Rules for Non-Muslims
Dubai is a popular tourist destination for people from all over the world. If you are traveling to Dubai during Ramadan, it is important to know the rules and regulations that apply to non-Muslims during this time.
Non-Muslims are not expected to fast or take part in any of the rituals associated with Ramadan.
They should, nevertheless, respect Ramadan and avoid eating and drinking in the street and public places. Smoking in public is also not permitted.
Until recently restaurants would effectively become private areas by screening their dining areas from public view. In 2021, the Dubai Department of Economic Development announced that food outlets in Dubai would no longer be required to serve food out of public view during fasting hours.
People have been arrested for eating and drinking in public. Many non-Muslims are unaware of the restrictions and Islamic culture. The police are generally sympathetic to these individuals and will typically give them a warning first. Failing to follow their advice might result in prosecution.
Non-Muslims must dress modestly and act conservatively. This advice applies throughout the year in Dubai. however, it becomes especially crucial during Ramadam when guidelines are more strictly enforced. Swimwear should only be worn by the hotel pool.
Hotels and Restaurants
Ramadan is the perfect time to enjoy a relaxing holiday in Dubai. Hotels are much quieter and prices can be heavily discounted, making it affordable for tourists who might not otherwise be able to afford a holiday in Dubai.
The majority of hotels have at least one restaurant open during the day. As noted previously, hotels are no longer required to screen off dining areas.
Nightclubs and Alcohol
Many nightclubs close during the holy month of Ramadan. Those that stay open will not have live music or dancing.
In 2016 Dubai relaxed its alcohol laws, allowing hotel bars to serve alcohol during the daytime. Previously alcohol was sold in the evening.
Shopping – Opening Hours
Shopping malls and supermarkets are open later than usual. Some shops close during the daytime.
Some malls shut their food courts during the daylight hours, but most remain open. Prominent notices advise that the food courts are for use by non-Muslims and children. They used to be screened off, but this is no longer a legal requirement.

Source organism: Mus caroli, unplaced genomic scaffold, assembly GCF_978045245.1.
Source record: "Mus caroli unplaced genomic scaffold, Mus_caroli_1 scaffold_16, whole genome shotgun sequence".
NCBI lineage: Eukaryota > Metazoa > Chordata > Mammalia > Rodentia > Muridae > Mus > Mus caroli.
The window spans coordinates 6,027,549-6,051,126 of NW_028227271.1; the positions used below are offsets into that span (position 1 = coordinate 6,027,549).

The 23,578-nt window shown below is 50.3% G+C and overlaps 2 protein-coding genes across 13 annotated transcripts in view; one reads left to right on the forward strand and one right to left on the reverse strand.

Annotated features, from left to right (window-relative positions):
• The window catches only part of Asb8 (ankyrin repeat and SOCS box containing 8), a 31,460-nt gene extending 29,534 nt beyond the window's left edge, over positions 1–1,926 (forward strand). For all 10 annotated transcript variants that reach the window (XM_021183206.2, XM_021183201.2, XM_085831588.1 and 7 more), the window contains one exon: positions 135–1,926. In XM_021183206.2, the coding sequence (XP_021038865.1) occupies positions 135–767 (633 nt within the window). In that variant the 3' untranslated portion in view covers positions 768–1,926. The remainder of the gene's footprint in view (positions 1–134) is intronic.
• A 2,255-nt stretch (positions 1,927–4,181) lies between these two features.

Popular tourist attractions (Ski Dubai, Wild Wadi, Aquaventure etc.) are open but are much quieter than at other times of the year. It’s a good time to avoid the crowds. Ticket prices are often cheaper too.
During Ramadan, most Muslims will be fasting from sunrise to sunset and there are some work changes to accommodate this.
Under the UAE Labour Law, working hours are reduced by two hours per day during Ramadan. The law applies to both Muslims and non-Muslims.
Working hours for those in the public sector are 9 am until 2 pm. Most schools will have shorter days throughout Ramadan.
Roads can get busy in the evening when locals go out for evening meals (iftar).
- Ramadan Kareem – Greeting meaning ‘Ramadan is generous’.
- Ramadan Mubarak – Another greeting. Means ‘a blessed Ramadan’.
- Sawm – This is the Arabic word for fasting. It means ‘to refrain’.
- Suhur – The pre-dawn meal eaten before fast begins.
- Iftar – The evening meal when Muslims break their fast. It is eaten following maghrib, the prayer just after sunset.
- Hilal – The slender crescent moon first visible after a new moon, marking the beginning and end of Islamic months.
- Eid Al Fitr – The Muslim holiday marking the end of the holy month of Ramadan. It translates as ‘Festival of fast breaking’. It begins on the first day of Shawwal, the tenth month of the Islamic calendar.
- Eid Mubarak – Traditional Muslim greeting used during Eid Al Fitr and Eid Al Adha (another public holiday). It means ‘blessed festival’.